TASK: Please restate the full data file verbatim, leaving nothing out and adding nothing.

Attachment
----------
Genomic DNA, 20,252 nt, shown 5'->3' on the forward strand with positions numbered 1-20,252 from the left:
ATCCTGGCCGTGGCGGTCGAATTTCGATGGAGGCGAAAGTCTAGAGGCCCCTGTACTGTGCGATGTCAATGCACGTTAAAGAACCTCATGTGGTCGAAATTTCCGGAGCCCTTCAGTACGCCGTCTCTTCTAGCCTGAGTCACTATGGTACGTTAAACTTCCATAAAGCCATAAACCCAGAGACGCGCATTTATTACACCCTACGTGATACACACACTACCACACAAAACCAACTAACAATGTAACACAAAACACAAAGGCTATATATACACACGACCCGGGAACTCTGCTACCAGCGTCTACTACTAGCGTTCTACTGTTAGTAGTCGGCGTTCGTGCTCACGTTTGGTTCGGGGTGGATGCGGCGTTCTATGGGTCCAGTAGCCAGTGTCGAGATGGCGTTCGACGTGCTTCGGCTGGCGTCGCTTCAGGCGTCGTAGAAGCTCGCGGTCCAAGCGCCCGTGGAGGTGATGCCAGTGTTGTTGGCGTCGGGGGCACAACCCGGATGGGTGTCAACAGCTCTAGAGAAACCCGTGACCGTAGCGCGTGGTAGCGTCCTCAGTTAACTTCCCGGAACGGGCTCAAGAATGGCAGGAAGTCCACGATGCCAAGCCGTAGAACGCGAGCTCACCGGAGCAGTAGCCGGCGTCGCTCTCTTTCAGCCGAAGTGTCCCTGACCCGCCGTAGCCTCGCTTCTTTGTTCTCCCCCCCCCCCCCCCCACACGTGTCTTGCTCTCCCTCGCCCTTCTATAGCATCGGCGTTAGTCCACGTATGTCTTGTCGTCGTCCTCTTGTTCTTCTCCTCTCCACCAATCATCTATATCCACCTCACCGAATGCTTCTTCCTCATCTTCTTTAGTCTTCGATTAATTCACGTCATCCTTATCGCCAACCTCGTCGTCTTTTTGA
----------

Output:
Genomic DNA, 20,252 nt, shown 5'->3' on the forward strand with positions numbered 1-20,252 from the left:
ATCCTGGCCGTGGCGGTCGAATTTCGATGGAGGCGAAAGTCTAGAGGCCCCTGTACTGTGCGATGTCAATGCACGTTAAAGAACCTCATGTGGTCGAAATTTCCGGAGCCCTTCAGTACGCCGTCTCTTCTAGCCTGAGTCACTATGGTACGTTAAACTTCCATAAAGCCATAAACCCAGAGACGCGCATTTATTACACCCTACGTGATACACACACTACCACACAAAACCAACTAACAATGTAACACAAAACACAAAGGCTATATATACACACGACCCGGGAACTCTGCTACCAGCGTCTACTACTAGCGTTCTACTGTTAGTAGTCGGCGTTCGTGCTCACGTTTGGTTCGGGGTGGATGCGGCGTTCTATGGGTCCAGTAGCCAGTGTCGAGATGGCGTTCGACGTGCTTCGGCTGGCGTCGCTTCAGGCGTCGTAGAAGCTCGCGGTCCAAGCGCCCGTGGAGGTGATGCCAGTGTTGTTGGCGTCGGGGGCACAACCCGGATGGGTGTCAACAGCTCTAGAGAAACCCGTGACCGTAGCGCGTGGTAGCGTCCTCAGTTAACTTCCCGGAACGGGCTCAAGAATGGCAGGAAGTCCACGATGCCAAGCCGTAGAACGCGAGCTCACCGGAGCAGTAGCCGGCGTCGCTCTCTTTCAGCCGAAGTGTCCCTGACCCGCCGTAGCCTCGCTTCTTTGTTCTCCCCCCCCCCCCCCCCACACGTGTCTTGCTCTCCCTCGCCCTTCTATAGCATCGGCGTTAGTCCACGTATGTCTTGTCGTCGTCCTCTTGTTCTTCTCCTCTCCACCAATCATCTATATCCACCTCACCGAATGCTTCTTCCTCATCTTCTTTAGTCTTCGATTAATTCACGTCATCCTTATCGCCAACCTCGTCGTCTTTTTGA